This tapestry illustrates the legend of Veronica’s veil, an episode from a twelfth-century French epic poem, La Vengeance de Nostre Seigneur (The Vengeance of Our Lord), an amalgam of apocryphal sources from the first century which tell of the Roman Emperor Vespasian’s campaigns in Jerusalem. The poem was popularized in the fourteenth century as the subject of mystery plays. Portrayed at center, Veronica has been brought to the Emperor Vespasian, who kneels before her, in order to cure him of his illness. Veronica holds the cloth with which she had wiped perspiration from Christ’s face as he carried the cross on the road to Calvary. Christ’s image was transferred to the cloth along with his miraculous healing powers. Undoubtedly woven by the finest weavers, it is remarkable that this tapestry escaped the French Revolution when a vast number of tapestries containing gilt or silvered threads were melted down and destroyed.
Tapestries were ubiquitous in the castles and churches of the late medieval and Renaissance eras. They were portable, and provided ready insulation and decoration. Their hand-woven stitches enabled the creation of complex figurative images on an enormous scale. "Emperor Vespasian Cured by Veronica's Veil" illustrates an episode from "La Vengeance de Nostre Seigneur", a twelfth-century French "chanson de geste". "The Vengeance of Our Lord" is part legend and part fact. Popularized by early translations of Jacobus de Voragine's "Golden Legend", the poem grew to a long narrative that by the late fourteenth century had become the subject of a mystery play performed as an adjunct to the Passion.
According to legend, the gravely ill Emperor Vespasian sent his emissary Volusian to Jerusalem in search of the physician who cured all diseases by his word alone. Learning of Christ's recent crucifixion, Volusian brought to his master one of Christ's followers, Veronica. For it was Veronica who stepped from the crowd to wipe perspiration from Christ's face as he carried the cross on the road to Calvary. Christ's image was transferred to the cloth she used along with his miraculous healing powers.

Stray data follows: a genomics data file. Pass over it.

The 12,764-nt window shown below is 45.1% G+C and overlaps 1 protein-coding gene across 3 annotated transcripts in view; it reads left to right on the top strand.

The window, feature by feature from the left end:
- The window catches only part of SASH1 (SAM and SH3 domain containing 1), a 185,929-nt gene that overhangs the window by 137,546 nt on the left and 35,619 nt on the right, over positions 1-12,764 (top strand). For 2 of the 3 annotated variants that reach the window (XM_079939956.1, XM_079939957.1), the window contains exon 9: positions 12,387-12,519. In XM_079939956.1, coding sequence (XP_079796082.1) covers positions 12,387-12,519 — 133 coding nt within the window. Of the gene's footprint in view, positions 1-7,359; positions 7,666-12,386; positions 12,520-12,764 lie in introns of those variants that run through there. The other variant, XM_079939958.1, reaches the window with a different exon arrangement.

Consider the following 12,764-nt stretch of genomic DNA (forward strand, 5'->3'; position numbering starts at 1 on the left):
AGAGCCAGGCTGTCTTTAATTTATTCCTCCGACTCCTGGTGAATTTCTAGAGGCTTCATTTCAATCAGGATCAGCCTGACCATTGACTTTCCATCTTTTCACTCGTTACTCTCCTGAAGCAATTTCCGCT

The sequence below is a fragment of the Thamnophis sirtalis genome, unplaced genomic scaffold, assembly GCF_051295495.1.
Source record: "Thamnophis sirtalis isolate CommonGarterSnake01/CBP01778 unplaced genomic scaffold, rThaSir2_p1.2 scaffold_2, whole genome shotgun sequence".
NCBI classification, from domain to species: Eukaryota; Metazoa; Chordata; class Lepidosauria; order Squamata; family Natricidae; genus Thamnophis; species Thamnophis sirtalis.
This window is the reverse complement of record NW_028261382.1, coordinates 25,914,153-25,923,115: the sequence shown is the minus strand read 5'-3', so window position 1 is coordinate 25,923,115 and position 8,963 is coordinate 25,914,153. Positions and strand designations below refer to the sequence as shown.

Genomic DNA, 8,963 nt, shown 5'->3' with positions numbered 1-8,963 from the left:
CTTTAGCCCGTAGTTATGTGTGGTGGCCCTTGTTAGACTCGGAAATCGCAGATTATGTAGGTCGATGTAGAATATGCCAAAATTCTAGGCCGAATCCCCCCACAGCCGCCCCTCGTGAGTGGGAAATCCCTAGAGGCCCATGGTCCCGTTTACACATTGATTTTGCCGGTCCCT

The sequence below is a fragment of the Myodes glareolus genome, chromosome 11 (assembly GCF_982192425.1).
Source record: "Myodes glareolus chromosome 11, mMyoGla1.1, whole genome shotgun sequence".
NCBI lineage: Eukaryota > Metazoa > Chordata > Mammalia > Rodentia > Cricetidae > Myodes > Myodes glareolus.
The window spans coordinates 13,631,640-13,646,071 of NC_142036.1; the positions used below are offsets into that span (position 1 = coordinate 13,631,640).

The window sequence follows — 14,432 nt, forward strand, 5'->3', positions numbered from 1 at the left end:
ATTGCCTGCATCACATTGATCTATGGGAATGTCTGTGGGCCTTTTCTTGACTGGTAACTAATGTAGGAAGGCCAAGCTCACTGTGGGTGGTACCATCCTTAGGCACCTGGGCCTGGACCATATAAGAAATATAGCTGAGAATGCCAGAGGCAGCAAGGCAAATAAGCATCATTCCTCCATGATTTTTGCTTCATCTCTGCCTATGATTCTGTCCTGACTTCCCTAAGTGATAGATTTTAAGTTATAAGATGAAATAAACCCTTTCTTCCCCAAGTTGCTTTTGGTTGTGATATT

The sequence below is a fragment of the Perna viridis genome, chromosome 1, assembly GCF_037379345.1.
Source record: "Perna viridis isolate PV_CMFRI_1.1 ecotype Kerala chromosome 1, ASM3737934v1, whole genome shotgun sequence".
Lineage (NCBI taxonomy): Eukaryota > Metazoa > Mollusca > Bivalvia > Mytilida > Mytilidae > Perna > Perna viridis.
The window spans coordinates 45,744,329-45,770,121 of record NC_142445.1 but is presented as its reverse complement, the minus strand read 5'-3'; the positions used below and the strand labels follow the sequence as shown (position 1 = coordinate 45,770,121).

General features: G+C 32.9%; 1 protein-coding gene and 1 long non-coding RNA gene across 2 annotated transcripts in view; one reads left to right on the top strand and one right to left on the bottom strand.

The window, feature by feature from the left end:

On the Lehman tapestry Veronica stands at center, delicately holding her veil, while the elderly Vespasian, swaddled in an ermine-collared cape, approaches with quiet gratitude. At left, Volusian draws attention to Veronica's veil. The densely populated interior is patterned with luxuriant fabrics, especially in the canopied bed coverings. The narrow border of intertwined flowers and birds relates the tapestry to the workshops of Brussels in the first half of the sixteenth century. Undoubtedly woven by the finest weavers, it is remarkable that this masterpiece escaped the French Revolution when a vast number of tapestries containing gilt or silvered threads were melted down and destroyed.
Inscription: Inscription of name below the left foot of the old man in the right foreground: VEZZPEIANVS (worked over linen padding in gilt metal threads); on the veil: IHESVS NAZARENA.
Sackville de Knole, Sevenoaks, Kent, England; [J. Seligman, Paris]; J. Pierpont Morgan, New York; [French & Company, New York]. Acquired by Philip Lehman through French & Company in April 1916.
Christa C. Mayer-Thurman. "European Textiles." Robert Lehman Collection. XIV, New York, 2001, p. 3-7, no. 1.
Artist: Designed by Bernard van Orley (Netherlandish, Brussels ca. 1492–1541/42 Brussels)Date: ca. 1524–46 (design), ca. 1525–28 (woven)Medium: Wool, silk, silver-gilt thread.Accession: 1975.1.1915On view in:Gallery 959
Date: ca. 1500Medium: Wool, silk, and gilt- and silvered-metal-strip-wrapped silk in slit, dovetailed, and interlocking tapestry weave with supplementary brocading wefts (in sewing basket, Joseph's coat, and hem of Mary's cloak)Accession: 1975.1.1913On view in:Gallery 959